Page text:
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Despite Love Canal's lessons, schoolchildren are still at risk

  • Story Highlights
  • Few states have laws preventing towns from building schools on or near toxic waste
  • Even in states with laws, many are weak or poorly enforced, group says
  • Love Canal is a Niagara Falls neighborhood built atop tons of chemical waste
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By David S. Martin
CNN Medical Producer
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NIAGARA FALLS, New York (CNN) -- Thirty years ago this summer, America learned the name Love Canal. The working-class Niagara Falls neighborhood built atop tons of chemical waste became a synonym for environmental disaster.

Lois Gibbs, who runs an environmental justice group, shows a photo of children from Love Canal protesting.

Troubles at the local elementary school -- and health problems among its students, such as seizure disorders -- were among the first signs of a much larger problem that made news around the world and prompted federal Superfund legislation to clean up the most polluted sites in the United States.

Despite the outcry over Love Canal, little has been done to make schoolchildren safer from hazardous or toxic waste, says Lois Gibbs, who headed the Love Canal Homeowners Association and now runs the Center for Health, Environment & Justice.

"We should be farther along today than we are," said Gibbs, who started the nonprofit a year after her evacuation from Love Canal. The organization is dedicated to helping communities facing environmental threats.

A 2005 study by the Center for Health, Environment & Justice looking at just four states -- Massachusetts, New York, New Jersey and Michigan -- found half a million children attending schools within half a mile of known toxic dumps.

Gibbs points to New Bedford High School in Massachusetts as an example of children at risk.

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New Bedford High opened in 1972 on top of a former burn dump for PCBs, an industrial chemical linked to cancer and brain damage. PCB levels in the body build over time, raising health risks.

"Like a lot of teachers there now, I figured, how bad could it be? I was diagnosed with breast cancer in 2005," said former New Bedford teacher Susan Dias, who is now cancer-free. She is returning to the classroom this fall but will not go back to New Bedford High.

Former teacher Maria Quann also says New Bedford High made her ill.

"I became very, very sick. My immune system shut down. I collapsed and was bedridden for several months," Quann said. Her health improved after she left the high school, she says, and she has now retired.

Maureen Woolley, who worked in the cafeteria, says she compiled a list of 25 school employees who died of cancer.

Three classrooms were closed last year because of high PCB levels, but the school has been scrubbed and a new ventilation system added. The rooms are expected to be open this fall.

There have been no reports of students at the high school becoming sick as a result of the toxic waste.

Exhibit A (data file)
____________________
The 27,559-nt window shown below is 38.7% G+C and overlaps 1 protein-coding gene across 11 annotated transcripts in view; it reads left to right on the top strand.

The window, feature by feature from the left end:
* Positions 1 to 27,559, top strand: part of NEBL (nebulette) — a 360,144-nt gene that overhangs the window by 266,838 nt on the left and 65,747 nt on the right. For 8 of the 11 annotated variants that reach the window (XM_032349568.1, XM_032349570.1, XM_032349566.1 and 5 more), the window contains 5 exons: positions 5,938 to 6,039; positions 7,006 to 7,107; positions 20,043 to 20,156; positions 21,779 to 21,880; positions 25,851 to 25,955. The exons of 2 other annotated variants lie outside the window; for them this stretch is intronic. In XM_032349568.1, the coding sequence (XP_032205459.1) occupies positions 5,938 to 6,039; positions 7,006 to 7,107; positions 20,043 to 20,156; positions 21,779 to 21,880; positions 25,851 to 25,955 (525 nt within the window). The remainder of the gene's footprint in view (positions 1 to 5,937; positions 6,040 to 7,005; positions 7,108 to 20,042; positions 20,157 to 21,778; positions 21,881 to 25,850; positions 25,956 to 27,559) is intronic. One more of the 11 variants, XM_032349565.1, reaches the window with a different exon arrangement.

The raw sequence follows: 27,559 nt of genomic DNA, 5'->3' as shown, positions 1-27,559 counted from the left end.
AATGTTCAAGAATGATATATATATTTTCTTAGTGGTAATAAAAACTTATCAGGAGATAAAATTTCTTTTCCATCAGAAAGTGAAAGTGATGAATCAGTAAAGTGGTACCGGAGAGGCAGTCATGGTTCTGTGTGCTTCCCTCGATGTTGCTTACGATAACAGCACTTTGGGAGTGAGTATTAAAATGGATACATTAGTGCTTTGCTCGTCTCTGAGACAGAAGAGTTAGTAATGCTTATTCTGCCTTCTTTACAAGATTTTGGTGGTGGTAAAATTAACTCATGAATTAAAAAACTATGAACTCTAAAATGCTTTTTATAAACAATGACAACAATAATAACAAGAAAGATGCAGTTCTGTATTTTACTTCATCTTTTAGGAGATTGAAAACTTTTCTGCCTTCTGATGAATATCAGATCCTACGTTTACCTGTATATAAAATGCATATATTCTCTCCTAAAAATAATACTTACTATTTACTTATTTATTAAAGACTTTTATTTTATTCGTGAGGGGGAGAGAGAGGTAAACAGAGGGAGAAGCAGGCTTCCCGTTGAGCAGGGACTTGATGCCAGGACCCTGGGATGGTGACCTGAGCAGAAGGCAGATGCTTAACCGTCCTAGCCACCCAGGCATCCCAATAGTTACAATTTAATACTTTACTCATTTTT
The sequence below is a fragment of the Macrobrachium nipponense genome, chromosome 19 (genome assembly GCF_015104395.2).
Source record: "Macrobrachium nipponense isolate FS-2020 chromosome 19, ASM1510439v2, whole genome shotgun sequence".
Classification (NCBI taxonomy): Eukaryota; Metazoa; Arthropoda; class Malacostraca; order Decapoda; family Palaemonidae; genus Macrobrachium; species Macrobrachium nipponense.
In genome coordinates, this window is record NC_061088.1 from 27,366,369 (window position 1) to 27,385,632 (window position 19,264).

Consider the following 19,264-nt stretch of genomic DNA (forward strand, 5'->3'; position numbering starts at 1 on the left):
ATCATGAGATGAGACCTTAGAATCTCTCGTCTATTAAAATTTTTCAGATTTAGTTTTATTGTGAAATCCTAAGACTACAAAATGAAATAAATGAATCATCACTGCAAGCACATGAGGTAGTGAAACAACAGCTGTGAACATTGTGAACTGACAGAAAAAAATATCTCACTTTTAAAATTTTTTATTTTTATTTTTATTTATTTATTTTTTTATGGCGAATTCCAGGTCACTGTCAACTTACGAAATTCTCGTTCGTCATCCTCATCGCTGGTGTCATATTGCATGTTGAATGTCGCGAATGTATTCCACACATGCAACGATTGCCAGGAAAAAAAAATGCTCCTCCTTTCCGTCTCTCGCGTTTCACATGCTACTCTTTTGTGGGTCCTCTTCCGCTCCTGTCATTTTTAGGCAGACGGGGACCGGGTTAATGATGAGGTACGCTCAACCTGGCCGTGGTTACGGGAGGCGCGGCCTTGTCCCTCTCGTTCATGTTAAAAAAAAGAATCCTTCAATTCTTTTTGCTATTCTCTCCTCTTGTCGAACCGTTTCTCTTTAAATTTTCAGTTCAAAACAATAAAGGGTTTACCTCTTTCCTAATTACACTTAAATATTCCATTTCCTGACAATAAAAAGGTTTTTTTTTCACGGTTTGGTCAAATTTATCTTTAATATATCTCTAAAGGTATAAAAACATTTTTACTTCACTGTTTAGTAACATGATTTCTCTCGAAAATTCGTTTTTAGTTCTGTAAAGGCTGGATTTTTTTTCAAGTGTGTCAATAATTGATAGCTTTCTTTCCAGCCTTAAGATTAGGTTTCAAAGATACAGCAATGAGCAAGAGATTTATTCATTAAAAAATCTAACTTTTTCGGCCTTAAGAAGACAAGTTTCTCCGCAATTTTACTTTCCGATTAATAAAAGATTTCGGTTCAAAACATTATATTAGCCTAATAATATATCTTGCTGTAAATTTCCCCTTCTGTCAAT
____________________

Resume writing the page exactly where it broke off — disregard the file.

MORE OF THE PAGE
"I wouldn't have kids in the school if I didn't think it was safe. I would close the school," said Mayor Scott Lang, whose two sons attended New Bedford High.

PCB levels inside the school now fall within federal guidelines, he says.

Despite results of ongoing air-quality testing, teacher David Greene remains skeptical.

"I do think there are areas of that school that continue to be dangerous," he said.

Only seven states have laws preventing cities and towns from building schools on or near toxic waste, according to the Center for Health Environment and Justice. They are Massachusetts, Rhode Island, California, Florida, Kentucky, Mississippi and Utah.

"You can go most anyplace and build [a school] on top of a Superfund site," Gibbs said. "They can build a school anywhere they want, really. And that's the sad truth. I think at schools, very little has changed, and that's unfortunate."

Even in states with laws, many are weak or poorly enforced, she says. In Massachusetts, state law prevents schools only from being built close to active waste dumps, which would not have prevented New Bedford High's construction three decades ago on a former dump site.

In Niagara Falls, Gibbs' home was built three blocks from 20,000 tons of industrial waste placed in barrels and buried in a mile-long ditch by a plastics and chemical maker. The 99th Street Elementary was built on top of the dump. Gibbs, married with two young children at the time, recalls elementary school students playing with ooze bubbling up on the playground.

"The children would actually pick up these chemicals and handle them," Gibbs said. "So, for example, one of these things was phosphorous rocks. Phosphorous rocks were little pieces of chemical residue that would bubble up to the surface. The children would pick up these phosphorous rocks, and when you threw them at a hard surface, they would explode like a firecracker."

Some children were badly burned by the phosphorous, she adds. Gibbs says neighborhood children also played with the chemical Lindane, a pollutant associated with skin irritation, nausea, convulsions -- even death.

"I have a high school education. I don't have a science degree, but you don't have to be a scientist to know that 20,000 tons of chemicals and kindergartners don't mix," Gibbs said.

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